Looking Back

War is Hell

April 14, 2017

Nobody knows how to stop the war because there are too many parties interested in prolonging it. Human beings, as Kershaw’s story of Germany in the last months of Nazi rule demonstrates, can endure what in prewar times they would have considered unendurable. They can also commit atrocities from which they would have shrunk in times of peace. The Holocaust itself was made possible only by the war. In the ’30s Jews were humiliated, were deprived of civil rights, were robbed, did time in concentration camps, were beaten up, some of them murdered, but mass extinction wasn’t yet on the program. A Germany that would be “judenfrei” was a Germany from which the Jews had been expelled. Likewise in the Middle East today, the crimes of Assad on the one hand, the Islamic State on the other, have been made possible by this war. Bombing raids won’t end it. More American troops on the ground might not end it, any more than reinforcement of the military effort in Vietnam delivered the promised peace with honor.

In 1943–44 the Allies demanded the unconditional surrender of Germany and eventually, at hideous cost, got it. But there is no single enemy to surrender in Syria, and there is no willingness to achieve a compromise peace. So the war drags on, and deeper American involvement risks leading President Trump into a quagmire. He should remember that the Vietnam War, originally popular, justified by the domino theory and the need to defend the spurious democracy of South Vietnam, destroyed LBJ. And what of value did the U.S. get out of this enormous expenditure of effort, money, and blood?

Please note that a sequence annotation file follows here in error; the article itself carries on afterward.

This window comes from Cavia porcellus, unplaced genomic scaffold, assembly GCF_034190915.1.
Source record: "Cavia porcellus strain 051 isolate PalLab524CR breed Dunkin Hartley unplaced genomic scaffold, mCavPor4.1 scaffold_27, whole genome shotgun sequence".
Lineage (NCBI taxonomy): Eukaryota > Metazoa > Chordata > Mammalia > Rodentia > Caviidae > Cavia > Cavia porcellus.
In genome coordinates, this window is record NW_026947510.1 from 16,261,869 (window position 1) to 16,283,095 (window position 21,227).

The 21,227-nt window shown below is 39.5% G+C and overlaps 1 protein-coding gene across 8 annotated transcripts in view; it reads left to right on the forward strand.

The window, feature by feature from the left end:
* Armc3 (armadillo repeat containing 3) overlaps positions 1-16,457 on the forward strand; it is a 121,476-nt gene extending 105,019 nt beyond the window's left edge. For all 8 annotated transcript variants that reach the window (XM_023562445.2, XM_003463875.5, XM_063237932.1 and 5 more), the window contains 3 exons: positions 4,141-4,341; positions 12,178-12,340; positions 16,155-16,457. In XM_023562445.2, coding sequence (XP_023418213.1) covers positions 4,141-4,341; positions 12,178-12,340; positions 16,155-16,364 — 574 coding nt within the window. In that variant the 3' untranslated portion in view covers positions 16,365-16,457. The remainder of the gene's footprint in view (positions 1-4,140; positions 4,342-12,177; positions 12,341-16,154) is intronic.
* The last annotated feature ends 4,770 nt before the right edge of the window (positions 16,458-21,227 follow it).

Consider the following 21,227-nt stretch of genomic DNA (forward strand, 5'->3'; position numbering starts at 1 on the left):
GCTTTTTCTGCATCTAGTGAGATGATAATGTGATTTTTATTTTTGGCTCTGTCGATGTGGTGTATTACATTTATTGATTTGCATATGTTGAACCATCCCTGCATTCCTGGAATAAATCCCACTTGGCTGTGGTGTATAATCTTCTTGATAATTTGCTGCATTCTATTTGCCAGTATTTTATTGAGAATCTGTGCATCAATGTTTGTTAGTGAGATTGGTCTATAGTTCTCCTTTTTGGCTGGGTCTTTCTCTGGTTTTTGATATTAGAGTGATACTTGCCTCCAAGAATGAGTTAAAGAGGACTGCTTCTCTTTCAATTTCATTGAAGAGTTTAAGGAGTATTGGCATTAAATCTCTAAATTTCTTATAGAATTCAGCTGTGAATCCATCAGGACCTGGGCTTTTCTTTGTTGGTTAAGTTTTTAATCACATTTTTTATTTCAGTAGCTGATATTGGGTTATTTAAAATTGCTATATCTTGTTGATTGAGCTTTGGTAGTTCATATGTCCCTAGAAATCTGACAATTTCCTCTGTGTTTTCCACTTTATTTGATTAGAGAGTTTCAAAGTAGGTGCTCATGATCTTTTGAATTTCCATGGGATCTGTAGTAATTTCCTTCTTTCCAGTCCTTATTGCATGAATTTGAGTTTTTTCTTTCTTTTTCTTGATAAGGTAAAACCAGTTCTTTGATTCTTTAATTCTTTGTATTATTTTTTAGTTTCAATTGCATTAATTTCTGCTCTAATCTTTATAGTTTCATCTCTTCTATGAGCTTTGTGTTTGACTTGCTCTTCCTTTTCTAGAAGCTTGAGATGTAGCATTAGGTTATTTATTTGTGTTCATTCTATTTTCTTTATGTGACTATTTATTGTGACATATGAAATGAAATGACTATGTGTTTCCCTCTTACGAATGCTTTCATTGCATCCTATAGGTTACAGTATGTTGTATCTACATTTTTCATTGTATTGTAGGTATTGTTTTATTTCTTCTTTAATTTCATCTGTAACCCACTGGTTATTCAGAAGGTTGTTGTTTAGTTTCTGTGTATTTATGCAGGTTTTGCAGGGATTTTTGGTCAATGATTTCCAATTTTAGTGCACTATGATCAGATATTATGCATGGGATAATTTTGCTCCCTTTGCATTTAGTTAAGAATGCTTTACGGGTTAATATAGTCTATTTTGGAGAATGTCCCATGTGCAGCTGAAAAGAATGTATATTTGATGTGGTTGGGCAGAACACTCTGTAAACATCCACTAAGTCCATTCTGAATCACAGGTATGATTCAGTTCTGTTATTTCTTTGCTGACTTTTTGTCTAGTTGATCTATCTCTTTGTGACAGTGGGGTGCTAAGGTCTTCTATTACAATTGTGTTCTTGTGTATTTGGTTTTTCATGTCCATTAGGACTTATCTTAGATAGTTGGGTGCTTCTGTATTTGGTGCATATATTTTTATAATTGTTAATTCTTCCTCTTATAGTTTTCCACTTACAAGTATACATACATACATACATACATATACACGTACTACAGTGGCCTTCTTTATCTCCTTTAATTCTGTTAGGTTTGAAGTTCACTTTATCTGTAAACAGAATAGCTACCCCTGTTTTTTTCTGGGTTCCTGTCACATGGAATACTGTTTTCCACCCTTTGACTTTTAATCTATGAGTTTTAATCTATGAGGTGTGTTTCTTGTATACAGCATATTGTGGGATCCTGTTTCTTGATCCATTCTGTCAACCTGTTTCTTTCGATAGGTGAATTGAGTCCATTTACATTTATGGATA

Quem deus vult perdere, prius dementat. An old lesson, one to which Hitler paid no heed, so ending demented in his squalid bunker, cursing the bombed and battered Germans who had proved unworthy of his genius.

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